1963-2013 - 50 years of Research for Social Change

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Back | Programme Area: Special Events (2000 - 2009)

Reviving Development Economics: Eight Challenges and Dilemmas (Draft)



Reviving Development Economics is both crucial and full of challenges and dilemmas which are particularly acute in this era of economic neo-liberalism led globalisation. First and foremost, it implies reviving the developmental role of the state in leading economic and social policy making. This does not, however, mean a return to the total dominance of the role of the state to the exclusion of all other actors, especially civil society but also the market. In fact, quite the contrary, because it implies creating space for a plurality of organisations, each playing roles at which they are best. It does mean, however, that there should be a socially activist state that leads society’s development efforts---a state that creates an enabling environment both for civil society which is committed to a democratization and development project and for a vibrant market which is also committed to contributing to society’s overall developmental efforts.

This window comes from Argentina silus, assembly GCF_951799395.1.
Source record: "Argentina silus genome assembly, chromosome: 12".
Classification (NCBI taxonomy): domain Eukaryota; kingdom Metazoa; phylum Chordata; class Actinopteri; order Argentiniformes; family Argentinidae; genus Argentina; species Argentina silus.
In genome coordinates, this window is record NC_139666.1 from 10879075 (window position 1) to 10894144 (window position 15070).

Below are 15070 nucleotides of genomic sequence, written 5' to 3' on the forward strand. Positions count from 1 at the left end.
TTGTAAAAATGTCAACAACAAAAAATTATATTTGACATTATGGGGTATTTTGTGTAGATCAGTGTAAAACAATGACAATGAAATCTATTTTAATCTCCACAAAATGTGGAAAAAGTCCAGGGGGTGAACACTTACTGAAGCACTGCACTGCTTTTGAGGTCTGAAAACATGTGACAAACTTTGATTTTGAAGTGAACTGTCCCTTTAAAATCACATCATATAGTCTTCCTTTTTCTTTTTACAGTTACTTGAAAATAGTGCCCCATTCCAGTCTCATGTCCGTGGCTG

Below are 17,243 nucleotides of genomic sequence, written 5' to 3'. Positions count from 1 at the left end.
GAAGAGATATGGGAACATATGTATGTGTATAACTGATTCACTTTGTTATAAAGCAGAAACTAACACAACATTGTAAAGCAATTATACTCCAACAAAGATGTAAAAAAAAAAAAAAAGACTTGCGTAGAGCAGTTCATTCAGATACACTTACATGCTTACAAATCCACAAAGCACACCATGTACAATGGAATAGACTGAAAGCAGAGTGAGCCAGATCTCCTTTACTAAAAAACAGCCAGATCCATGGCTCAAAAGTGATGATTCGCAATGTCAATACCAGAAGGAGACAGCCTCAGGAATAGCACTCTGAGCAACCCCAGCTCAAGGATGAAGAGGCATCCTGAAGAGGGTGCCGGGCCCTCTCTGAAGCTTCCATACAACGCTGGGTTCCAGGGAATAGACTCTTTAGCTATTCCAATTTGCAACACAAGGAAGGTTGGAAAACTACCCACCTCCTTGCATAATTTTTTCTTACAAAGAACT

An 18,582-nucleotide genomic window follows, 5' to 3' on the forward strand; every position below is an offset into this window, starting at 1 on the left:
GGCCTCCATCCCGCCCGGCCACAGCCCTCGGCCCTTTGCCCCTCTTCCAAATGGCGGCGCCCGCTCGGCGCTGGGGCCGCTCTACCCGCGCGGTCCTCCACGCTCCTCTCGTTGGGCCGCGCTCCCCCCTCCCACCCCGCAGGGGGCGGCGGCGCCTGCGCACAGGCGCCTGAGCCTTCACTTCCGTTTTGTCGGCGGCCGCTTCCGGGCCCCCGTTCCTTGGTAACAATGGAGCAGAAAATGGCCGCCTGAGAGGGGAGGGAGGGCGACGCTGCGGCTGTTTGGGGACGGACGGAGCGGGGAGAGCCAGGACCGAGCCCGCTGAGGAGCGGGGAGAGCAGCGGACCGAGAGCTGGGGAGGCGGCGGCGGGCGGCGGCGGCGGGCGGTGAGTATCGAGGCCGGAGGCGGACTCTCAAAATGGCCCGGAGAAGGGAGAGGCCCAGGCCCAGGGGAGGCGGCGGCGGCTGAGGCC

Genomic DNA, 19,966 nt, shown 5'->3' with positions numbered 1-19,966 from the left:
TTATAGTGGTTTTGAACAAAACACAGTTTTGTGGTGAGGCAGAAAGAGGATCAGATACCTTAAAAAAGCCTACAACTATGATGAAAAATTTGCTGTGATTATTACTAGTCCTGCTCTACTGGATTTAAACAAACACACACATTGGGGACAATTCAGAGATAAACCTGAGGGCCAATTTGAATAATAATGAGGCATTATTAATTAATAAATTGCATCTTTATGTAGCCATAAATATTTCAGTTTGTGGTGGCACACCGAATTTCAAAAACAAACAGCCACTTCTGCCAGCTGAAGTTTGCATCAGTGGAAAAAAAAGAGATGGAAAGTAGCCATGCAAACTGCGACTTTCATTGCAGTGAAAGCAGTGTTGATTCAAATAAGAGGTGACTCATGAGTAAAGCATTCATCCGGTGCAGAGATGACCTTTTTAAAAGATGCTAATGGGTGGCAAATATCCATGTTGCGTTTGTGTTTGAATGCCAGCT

The biggest obstacle to such a revival is the neo-liberal economic climate that has informed global economic policy making since the early 1980s----and in particular the policy prescriptions that the US and UK governments have championed both at home and overseas since then and the role of the international financial institutions (IFIs) and World Trade Organisation (WTO) which are heavily influenced by them. The United Nations system also appears increasingly constrained by the policies of these governments both for financial and other reasons.

Economic neo-liberalism has also unsurprisingly coincided with or even caused the death of development economics as a serious academic course of enquiry particularly in the US but also in the UK where it had traditionally had a much longer and vibrant history. Without a revival of development economics in both these centres of industrialized power, especially in the US, it is hard to imagine a global economic climate which will be conducive to a strong developmental socially activist state in the South or useful and relevant international financial and other multilateral institutions.


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